On Monday, Syfy launches its $100 million show Defiance, which is full of Wild West tropes, and this summer we're getting the fantasy-oriented Lone Ranger. Lately, tons of people have tried to combine the rollicking Western with the wider expanses of science fiction and fantasy. And they've failed financially. For one simple reason.
On the face of it, science fiction and Westerns ought to be a perfect match. Science fiction is all about exploration, which meshes perfectly with the pioneering spirit of cowboys. Space is as lawless as the Old West. Instead of casting Native Americans in the roles of antagonists, you can have aliens or space zombies. (And yes, that can get weird.)
To be clear: we're not arguing that science fiction Westerns can't be good. Firefly is proof that they can. We're arguing that it's hard to get a mass audience for them, these days. Probably the last fantastical Western that reached a non-cult audience was Steven King's Dark Tower book series, which became popular in the 1980s, and recently failed to become a movie/TV series.
In fact, both Star Trek and Star Wars borrowed from Westerns in different ways — but neither of those series ever wears its Western influences on its sleeve, with the exception of one Trek episode and a few desert scenes in Wars. Both of those series take Westerns and throw them into a blender, along with a ton of other ideas. Star Wars, for example, mashes up Westerns with World War II flying ace movies, Samurai films, high fantasy and old movie adventure serials. Neither Star Trek nor Star Wars is designed to look like, or evoke the feeling of, a Western.
It's a very different thing to take the Wild West iconography and tropes, and graft a fantastical narrative onto them. Even when it works creatively, as in the case of Firefly, it's just a tough concept to sell to an audience. And for every Firefly, there are tons of science fiction and fantasy outings like Jonah Hex and Cowboys and Aliens.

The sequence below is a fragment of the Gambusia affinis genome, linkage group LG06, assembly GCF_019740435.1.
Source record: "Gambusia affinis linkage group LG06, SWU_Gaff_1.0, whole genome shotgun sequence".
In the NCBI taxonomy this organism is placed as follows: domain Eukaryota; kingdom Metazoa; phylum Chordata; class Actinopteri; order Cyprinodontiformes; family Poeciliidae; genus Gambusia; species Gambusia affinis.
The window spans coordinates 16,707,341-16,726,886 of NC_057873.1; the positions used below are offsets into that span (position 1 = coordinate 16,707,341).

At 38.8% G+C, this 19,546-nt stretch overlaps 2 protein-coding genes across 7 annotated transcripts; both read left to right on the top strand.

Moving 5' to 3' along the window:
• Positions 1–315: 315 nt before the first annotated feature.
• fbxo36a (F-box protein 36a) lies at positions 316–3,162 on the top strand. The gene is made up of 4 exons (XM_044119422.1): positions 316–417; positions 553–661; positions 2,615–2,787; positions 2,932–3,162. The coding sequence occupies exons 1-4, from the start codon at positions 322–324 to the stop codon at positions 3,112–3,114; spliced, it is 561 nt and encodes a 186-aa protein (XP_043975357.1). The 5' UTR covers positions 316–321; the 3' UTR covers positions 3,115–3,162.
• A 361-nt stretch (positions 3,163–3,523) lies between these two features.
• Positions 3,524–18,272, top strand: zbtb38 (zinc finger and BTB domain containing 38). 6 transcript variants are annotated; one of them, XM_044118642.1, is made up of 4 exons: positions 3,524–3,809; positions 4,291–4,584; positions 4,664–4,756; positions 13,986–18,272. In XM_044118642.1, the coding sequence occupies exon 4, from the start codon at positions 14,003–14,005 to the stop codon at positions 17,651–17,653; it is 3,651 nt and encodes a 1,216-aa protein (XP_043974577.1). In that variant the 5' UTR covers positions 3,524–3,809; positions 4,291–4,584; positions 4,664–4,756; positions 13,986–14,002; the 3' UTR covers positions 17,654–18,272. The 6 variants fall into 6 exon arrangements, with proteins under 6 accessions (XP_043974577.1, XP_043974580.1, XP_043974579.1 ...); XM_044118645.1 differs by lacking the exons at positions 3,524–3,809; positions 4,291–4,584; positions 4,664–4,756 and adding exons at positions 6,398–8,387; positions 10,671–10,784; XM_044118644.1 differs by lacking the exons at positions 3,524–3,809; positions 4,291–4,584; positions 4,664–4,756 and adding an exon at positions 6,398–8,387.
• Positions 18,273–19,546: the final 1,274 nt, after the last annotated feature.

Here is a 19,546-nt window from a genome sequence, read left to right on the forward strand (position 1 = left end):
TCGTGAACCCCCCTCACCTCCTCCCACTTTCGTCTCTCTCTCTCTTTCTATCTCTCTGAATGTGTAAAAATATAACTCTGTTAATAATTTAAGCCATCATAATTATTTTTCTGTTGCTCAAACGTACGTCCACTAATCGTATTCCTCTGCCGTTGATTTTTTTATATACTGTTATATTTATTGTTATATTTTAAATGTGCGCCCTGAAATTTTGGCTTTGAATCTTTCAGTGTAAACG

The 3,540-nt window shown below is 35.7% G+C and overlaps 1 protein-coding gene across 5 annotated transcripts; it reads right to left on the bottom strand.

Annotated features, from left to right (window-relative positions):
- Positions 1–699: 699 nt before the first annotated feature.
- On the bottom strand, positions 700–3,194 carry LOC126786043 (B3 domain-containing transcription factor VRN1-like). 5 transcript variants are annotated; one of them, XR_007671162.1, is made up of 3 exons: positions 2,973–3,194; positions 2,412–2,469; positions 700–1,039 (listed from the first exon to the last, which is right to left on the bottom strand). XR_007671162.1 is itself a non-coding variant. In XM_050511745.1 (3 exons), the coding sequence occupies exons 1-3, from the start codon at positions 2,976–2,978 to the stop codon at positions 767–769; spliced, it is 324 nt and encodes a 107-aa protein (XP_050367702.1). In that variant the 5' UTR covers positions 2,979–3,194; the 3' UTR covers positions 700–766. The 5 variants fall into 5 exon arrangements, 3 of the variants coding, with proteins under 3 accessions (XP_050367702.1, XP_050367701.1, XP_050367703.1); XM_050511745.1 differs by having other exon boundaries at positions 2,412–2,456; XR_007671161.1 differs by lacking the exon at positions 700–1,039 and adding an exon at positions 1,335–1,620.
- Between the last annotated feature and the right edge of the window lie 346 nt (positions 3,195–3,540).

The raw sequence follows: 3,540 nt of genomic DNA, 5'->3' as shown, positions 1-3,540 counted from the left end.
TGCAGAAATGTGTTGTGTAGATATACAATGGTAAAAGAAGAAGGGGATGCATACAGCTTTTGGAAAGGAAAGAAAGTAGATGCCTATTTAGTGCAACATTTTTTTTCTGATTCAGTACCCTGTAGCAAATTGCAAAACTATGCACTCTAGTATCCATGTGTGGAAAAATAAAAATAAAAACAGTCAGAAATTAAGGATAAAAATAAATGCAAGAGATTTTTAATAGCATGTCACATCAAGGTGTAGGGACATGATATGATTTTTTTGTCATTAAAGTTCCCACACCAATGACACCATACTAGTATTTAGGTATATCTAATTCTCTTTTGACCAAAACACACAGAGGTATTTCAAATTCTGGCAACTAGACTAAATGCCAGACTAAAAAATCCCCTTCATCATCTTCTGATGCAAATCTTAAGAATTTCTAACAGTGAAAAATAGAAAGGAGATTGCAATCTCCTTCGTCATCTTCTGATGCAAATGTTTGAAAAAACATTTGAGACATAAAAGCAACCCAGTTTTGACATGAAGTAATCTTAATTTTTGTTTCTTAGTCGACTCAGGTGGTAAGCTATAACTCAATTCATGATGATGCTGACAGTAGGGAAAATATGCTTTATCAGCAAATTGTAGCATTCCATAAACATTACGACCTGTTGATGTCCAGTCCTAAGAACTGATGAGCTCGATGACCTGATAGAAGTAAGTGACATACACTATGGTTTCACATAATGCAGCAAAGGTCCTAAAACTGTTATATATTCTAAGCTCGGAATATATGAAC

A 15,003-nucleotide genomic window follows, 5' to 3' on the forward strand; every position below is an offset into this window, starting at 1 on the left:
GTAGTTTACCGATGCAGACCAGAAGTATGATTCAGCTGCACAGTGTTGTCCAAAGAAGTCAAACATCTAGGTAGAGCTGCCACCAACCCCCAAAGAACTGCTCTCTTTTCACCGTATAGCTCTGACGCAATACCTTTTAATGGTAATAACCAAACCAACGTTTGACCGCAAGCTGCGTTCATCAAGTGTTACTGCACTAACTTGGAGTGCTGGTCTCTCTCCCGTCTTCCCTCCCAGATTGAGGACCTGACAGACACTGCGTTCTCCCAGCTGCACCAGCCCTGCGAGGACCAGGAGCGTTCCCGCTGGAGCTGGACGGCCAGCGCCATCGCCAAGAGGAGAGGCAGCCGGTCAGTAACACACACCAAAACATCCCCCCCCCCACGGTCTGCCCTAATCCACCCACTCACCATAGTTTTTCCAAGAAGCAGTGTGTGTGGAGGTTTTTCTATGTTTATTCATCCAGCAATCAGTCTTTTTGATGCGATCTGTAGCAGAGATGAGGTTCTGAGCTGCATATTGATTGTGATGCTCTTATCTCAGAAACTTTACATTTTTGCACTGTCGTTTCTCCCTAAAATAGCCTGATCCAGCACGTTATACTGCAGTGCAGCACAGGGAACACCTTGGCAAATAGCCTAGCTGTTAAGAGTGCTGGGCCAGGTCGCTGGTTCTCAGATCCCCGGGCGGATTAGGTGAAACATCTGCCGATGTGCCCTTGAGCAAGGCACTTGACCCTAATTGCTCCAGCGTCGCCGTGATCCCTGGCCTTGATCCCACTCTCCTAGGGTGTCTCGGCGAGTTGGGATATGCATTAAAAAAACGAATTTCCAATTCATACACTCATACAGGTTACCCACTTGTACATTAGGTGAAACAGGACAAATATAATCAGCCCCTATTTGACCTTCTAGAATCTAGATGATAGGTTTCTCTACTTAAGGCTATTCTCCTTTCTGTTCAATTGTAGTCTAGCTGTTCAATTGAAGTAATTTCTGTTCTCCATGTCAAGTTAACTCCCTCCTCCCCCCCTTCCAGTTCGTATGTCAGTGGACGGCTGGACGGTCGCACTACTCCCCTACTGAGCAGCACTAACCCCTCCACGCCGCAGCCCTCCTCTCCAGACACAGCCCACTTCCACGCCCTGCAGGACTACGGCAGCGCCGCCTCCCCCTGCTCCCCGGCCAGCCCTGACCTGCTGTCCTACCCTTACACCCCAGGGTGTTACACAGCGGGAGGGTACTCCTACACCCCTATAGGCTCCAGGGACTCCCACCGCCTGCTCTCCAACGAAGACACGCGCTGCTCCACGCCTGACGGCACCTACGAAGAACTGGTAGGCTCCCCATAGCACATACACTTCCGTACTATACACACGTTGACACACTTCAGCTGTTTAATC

So why are science fiction Westerns so hard to pitch to a mass audience? In a nutshell, because the Western is kind of a moribund genre, and any attempt to revive its corpse using weird science (or magic) winds up feeling like a pastiche. The Western is dead for the same reason television space opera is struggling, but also because of Americans' complicated relationship with our past.
When you think about it, there are only two main ways of doing a science fiction Western:
1) You set it during the Wild West, in the latter half of the nineteenth century, and somehow introduce science-fictional elements to it. See: Cowboys and Aliens, or the recent Doctor Who episode "A Town Called Mercy." Or, for fantastical stuff, see Jonah Hex and the upcoming Lone Ranger. This tends to feel like a Western where everybody's wearing shiny headgear for some reason.
2) You set it in the future, or on another world, and yet for some reason everything just happens to be Western. Because there's been an apocalypse that has reduced everything to nineteenth century living standards, or because we're out on the frontier, where things just naturally feel like Tombstone. See Firefly, Defiance, and countless others. This tends to feel like a science fiction story where everybody's wearing cowboy hats for some reason.